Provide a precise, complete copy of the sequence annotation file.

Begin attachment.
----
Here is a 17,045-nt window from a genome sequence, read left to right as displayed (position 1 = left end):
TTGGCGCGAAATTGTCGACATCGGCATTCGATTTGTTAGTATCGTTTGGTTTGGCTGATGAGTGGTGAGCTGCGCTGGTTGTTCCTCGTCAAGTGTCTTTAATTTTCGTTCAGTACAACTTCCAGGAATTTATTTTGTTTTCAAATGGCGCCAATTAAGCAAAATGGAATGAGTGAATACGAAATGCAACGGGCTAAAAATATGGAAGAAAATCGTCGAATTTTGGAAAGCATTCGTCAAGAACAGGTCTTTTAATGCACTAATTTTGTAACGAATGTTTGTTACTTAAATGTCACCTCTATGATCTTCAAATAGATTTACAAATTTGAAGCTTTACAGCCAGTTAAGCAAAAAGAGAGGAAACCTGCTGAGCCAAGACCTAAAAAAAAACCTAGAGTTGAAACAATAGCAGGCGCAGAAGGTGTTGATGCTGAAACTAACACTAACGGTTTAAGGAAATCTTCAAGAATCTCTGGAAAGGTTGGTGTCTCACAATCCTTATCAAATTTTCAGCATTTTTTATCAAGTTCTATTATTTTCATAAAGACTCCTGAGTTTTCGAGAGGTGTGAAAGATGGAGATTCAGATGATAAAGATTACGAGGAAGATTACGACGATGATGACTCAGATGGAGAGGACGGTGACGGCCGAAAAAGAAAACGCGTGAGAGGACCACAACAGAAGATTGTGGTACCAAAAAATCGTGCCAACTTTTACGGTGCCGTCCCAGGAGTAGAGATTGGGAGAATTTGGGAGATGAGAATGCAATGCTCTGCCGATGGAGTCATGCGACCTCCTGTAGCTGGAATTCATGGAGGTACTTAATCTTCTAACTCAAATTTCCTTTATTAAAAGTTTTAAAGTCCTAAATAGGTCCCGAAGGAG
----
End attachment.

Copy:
Here is a 17,045-nt window from a genome sequence, read left to right as displayed (position 1 = left end):
TTGGCGCGAAATTGTCGACATCGGCATTCGATTTGTTAGTATCGTTTGGTTTGGCTGATGAGTGGTGAGCTGCGCTGGTTGTTCCTCGTCAAGTGTCTTTAATTTTCGTTCAGTACAACTTCCAGGAATTTATTTTGTTTTCAAATGGCGCCAATTAAGCAAAATGGAATGAGTGAATACGAAATGCAACGGGCTAAAAATATGGAAGAAAATCGTCGAATTTTGGAAAGCATTCGTCAAGAACAGGTCTTTTAATGCACTAATTTTGTAACGAATGTTTGTTACTTAAATGTCACCTCTATGATCTTCAAATAGATTTACAAATTTGAAGCTTTACAGCCAGTTAAGCAAAAAGAGAGGAAACCTGCTGAGCCAAGACCTAAAAAAAAACCTAGAGTTGAAACAATAGCAGGCGCAGAAGGTGTTGATGCTGAAACTAACACTAACGGTTTAAGGAAATCTTCAAGAATCTCTGGAAAGGTTGGTGTCTCACAATCCTTATCAAATTTTCAGCATTTTTTATCAAGTTCTATTATTTTCATAAAGACTCCTGAGTTTTCGAGAGGTGTGAAAGATGGAGATTCAGATGATAAAGATTACGAGGAAGATTACGACGATGATGACTCAGATGGAGAGGACGGTGACGGCCGAAAAAGAAAACGCGTGAGAGGACCACAACAGAAGATTGTGGTACCAAAAAATCGTGCCAACTTTTACGGTGCCGTCCCAGGAGTAGAGATTGGGAGAATTTGGGAGATGAGAATGCAATGCTCTGCCGATGGAGTCATGCGACCTCCTGTAGCTGGAATTCATGGAGGTACTTAATCTTCTAACTCAAATTTCCTTTATTAAAAGTTTTAAAGTCCTAAATAGGTCCCGAAGGAG